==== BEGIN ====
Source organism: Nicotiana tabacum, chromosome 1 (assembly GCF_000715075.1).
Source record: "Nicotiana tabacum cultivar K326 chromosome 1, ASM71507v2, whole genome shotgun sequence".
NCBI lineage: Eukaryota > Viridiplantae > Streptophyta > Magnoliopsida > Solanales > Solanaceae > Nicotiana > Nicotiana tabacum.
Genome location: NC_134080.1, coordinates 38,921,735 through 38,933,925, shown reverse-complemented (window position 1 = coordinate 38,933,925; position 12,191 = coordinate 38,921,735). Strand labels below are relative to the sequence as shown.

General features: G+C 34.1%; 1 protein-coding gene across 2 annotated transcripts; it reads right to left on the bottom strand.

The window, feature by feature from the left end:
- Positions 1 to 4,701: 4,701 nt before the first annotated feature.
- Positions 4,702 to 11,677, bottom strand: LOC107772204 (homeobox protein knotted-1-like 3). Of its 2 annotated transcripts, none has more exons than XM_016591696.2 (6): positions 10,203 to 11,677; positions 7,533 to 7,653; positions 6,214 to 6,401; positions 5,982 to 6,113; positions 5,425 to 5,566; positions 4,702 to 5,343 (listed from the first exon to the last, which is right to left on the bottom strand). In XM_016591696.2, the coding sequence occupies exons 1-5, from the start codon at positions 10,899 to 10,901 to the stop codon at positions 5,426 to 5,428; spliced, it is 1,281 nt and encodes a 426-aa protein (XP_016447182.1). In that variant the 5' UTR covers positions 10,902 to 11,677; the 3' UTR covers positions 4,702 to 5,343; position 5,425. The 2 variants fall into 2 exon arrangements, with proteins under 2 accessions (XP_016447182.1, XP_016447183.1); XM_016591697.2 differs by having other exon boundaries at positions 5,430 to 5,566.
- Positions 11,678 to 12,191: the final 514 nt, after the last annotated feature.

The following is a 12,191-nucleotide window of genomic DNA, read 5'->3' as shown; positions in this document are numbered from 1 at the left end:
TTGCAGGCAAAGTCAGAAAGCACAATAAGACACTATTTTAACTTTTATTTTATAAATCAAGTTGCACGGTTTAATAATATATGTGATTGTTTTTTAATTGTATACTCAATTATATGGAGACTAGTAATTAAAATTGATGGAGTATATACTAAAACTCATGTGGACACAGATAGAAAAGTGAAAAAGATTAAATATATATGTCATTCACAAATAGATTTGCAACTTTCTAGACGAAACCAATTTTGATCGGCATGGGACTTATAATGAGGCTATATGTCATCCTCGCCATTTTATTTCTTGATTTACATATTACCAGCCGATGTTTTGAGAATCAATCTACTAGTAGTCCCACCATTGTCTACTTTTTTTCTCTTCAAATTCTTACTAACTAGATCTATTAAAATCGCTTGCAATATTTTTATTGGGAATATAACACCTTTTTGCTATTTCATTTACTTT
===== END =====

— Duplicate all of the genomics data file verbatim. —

Source organism: Nicotiana tabacum, chromosome 1 (assembly GCF_000715075.1).
Source record: "Nicotiana tabacum cultivar K326 chromosome 1, ASM71507v2, whole genome shotgun sequence".
NCBI lineage: Eukaryota > Viridiplantae > Streptophyta > Magnoliopsida > Solanales > Solanaceae > Nicotiana > Nicotiana tabacum.
Genome location: NC_134080.1, coordinates 38,921,735 through 38,933,925, shown reverse-complemented (window position 1 = coordinate 38,933,925; position 12,191 = coordinate 38,921,735). Strand labels below are relative to the sequence as shown.

General features: G+C 34.1%; 1 protein-coding gene across 2 annotated transcripts; it reads right to left on the bottom strand.

The window, feature by feature from the left end:
- Positions 1 to 4,701: 4,701 nt before the first annotated feature.
- Positions 4,702 to 11,677, bottom strand: LOC107772204 (homeobox protein knotted-1-like 3). Of its 2 annotated transcripts, none has more exons than XM_016591696.2 (6): positions 10,203 to 11,677; positions 7,533 to 7,653; positions 6,214 to 6,401; positions 5,982 to 6,113; positions 5,425 to 5,566; positions 4,702 to 5,343 (listed from the first exon to the last, which is right to left on the bottom strand). In XM_016591696.2, the coding sequence occupies exons 1-5, from the start codon at positions 10,899 to 10,901 to the stop codon at positions 5,426 to 5,428; spliced, it is 1,281 nt and encodes a 426-aa protein (XP_016447182.1). In that variant the 5' UTR covers positions 10,902 to 11,677; the 3' UTR covers positions 4,702 to 5,343; position 5,425. The 2 variants fall into 2 exon arrangements, with proteins under 2 accessions (XP_016447182.1, XP_016447183.1); XM_016591697.2 differs by having other exon boundaries at positions 5,430 to 5,566.
- Positions 11,678 to 12,191: the final 514 nt, after the last annotated feature.

The following is a 12,191-nucleotide window of genomic DNA, read 5'->3' as shown; positions in this document are numbered from 1 at the left end:
TTGCAGGCAAAGTCAGAAAGCACAATAAGACACTATTTTAACTTTTATTTTATAAATCAAGTTGCACGGTTTAATAATATATGTGATTGTTTTTTAATTGTATACTCAATTATATGGAGACTAGTAATTAAAATTGATGGAGTATATACTAAAACTCATGTGGACACAGATAGAAAAGTGAAAAAGATTAAATATATATGTCATTCACAAATAGATTTGCAACTTTCTAGACGAAACCAATTTTGATCGGCATGGGACTTATAATGAGGCTATATGTCATCCTCGCCATTTTATTTCTTGATTTACATATTACCAGCCGATGTTTTGAGAATCAATCTACTAGTAGTCCCACCATTGTCTACTTTTTTTCTCTTCAAATTCTTACTAACTAGATCTATTAAAATCGCTTGCAATATTTTTATTGGGAATATAACACCTTTTTGCTATTTCATTTACTTT